A Minister's wife and key Government adviser has been named as the next chief inspector of schools, the first woman to hold the high-profile post.
Christine Gilbert will begin her new job as head of England's education watchdog Ofsted on October 1.
The former headteacher, who is married to Police Minister Tony McNulty, is heading a flagship Government review into how classroom teaching should develop between now and 2020.
The Department for Education and Skills rejected any suggestion of "cronyism" over the appointment of Ms Gilbert, who is chief executive of the London Borough of Tower Hamlets.
A DfES spokesman said: "Christine was appointed on merit following a rigorous open competition conducted in accordance with the guidelines of the Office for the Commissioner of Public Appointments.
"She is a successful local authority chief executive in a challenging inner London authority and has 18 years of frontline teaching experience, eight of them as a headteacher.
"Her track record in education at Tower Hamlets speaks for itself.
"During that time, primary school results have risen well above the national average, and GCSE results have greatly improved."
Ms Gilbert's review of teaching focuses "personalising" education to suit the needs of individual children. It is looking at issues such as how best to teach pupils in small groups in the classroom.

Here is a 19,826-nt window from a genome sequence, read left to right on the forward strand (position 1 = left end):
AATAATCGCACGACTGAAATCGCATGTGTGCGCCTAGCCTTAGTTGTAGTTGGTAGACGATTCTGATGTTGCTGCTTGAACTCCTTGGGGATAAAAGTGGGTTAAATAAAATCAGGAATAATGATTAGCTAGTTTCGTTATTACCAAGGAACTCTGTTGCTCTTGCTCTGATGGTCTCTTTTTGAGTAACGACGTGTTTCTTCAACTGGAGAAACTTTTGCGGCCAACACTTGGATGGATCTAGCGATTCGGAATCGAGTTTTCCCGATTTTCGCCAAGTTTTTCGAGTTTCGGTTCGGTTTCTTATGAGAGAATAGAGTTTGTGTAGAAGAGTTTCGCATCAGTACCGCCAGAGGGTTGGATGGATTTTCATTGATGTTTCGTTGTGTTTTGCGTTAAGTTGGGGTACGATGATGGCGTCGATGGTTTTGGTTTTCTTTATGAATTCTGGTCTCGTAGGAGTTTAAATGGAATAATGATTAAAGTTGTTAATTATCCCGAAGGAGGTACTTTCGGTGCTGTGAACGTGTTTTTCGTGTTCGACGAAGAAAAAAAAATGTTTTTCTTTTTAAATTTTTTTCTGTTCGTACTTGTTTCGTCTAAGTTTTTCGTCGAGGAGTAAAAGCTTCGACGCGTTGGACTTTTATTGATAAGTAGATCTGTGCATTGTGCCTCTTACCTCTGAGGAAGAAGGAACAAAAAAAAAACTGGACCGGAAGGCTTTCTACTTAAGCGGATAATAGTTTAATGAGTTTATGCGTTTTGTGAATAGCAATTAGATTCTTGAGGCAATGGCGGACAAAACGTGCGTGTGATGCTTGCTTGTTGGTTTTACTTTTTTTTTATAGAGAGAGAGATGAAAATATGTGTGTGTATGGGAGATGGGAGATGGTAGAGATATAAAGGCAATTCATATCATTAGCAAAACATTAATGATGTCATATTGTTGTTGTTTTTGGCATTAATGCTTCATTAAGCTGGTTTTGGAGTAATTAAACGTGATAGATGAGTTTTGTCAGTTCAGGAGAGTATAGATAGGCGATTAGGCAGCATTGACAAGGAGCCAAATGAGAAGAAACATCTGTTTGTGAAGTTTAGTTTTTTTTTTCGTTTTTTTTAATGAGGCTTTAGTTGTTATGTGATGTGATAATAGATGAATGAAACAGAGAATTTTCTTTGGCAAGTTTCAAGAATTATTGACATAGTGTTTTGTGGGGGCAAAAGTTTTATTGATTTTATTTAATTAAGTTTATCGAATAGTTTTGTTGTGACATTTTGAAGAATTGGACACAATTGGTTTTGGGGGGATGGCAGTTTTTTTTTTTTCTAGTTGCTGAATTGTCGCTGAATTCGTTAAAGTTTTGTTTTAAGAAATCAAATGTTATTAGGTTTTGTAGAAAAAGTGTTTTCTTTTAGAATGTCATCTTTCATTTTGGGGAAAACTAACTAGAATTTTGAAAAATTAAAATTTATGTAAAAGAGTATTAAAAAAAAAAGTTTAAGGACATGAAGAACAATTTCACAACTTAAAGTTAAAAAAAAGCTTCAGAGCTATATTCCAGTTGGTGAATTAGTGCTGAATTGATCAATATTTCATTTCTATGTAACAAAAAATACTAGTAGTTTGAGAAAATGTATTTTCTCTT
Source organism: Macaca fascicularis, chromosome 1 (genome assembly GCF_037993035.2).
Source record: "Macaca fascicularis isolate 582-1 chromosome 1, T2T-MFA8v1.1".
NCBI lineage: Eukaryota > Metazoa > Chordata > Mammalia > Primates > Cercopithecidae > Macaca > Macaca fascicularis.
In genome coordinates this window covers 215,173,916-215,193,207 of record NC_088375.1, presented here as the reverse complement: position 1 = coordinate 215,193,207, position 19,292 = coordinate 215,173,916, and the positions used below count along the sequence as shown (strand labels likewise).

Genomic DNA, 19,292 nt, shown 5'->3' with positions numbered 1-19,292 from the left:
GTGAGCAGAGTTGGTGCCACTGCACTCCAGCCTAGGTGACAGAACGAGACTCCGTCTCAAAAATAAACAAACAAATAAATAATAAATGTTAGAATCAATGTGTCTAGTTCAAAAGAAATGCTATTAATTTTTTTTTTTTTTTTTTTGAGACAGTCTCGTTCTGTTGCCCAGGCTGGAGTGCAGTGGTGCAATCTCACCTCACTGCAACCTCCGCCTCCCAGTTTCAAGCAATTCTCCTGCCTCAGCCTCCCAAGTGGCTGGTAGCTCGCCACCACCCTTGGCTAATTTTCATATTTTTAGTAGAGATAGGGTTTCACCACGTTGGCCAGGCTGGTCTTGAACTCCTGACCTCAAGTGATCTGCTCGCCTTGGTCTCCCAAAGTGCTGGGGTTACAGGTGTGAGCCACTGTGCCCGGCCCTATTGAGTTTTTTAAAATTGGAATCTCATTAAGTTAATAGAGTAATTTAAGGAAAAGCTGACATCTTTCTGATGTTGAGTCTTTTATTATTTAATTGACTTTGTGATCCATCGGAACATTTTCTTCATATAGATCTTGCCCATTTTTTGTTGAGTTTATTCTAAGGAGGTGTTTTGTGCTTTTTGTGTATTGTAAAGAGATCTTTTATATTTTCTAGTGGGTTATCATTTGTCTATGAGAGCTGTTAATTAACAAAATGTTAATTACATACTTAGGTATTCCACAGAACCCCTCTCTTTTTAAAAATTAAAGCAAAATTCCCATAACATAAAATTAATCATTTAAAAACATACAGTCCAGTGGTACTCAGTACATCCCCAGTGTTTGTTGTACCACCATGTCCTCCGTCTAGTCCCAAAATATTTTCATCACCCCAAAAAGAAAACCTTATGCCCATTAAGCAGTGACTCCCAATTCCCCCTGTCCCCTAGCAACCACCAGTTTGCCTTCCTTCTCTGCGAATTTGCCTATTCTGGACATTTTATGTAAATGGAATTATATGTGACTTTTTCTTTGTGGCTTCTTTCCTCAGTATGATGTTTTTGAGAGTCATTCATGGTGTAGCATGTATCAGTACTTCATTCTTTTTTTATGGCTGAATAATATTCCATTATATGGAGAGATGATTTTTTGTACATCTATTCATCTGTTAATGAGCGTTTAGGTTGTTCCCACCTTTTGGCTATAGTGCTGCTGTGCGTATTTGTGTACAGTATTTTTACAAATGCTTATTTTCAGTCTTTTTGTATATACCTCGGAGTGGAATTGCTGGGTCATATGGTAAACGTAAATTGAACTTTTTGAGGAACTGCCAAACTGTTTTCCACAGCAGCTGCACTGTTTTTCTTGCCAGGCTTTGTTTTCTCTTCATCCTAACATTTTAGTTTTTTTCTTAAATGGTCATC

Department for Education officials said Ms Gilbert would continue to head the review team until she takes up the post of chief inspector.
Another chairman could be appointed to take forward the work after September, or the project could be accelerated to finish before she starts her new job, a spokesman said.
Developing "personalised" learning was a key part of Labour's education pledges at last year's General Election.
Ms Gilbert succeeds Maurice Smith, who has been chief inspector on an interim basis since his predecessor David Bell left Ofsted to become the top official at the Department for Education and Skills.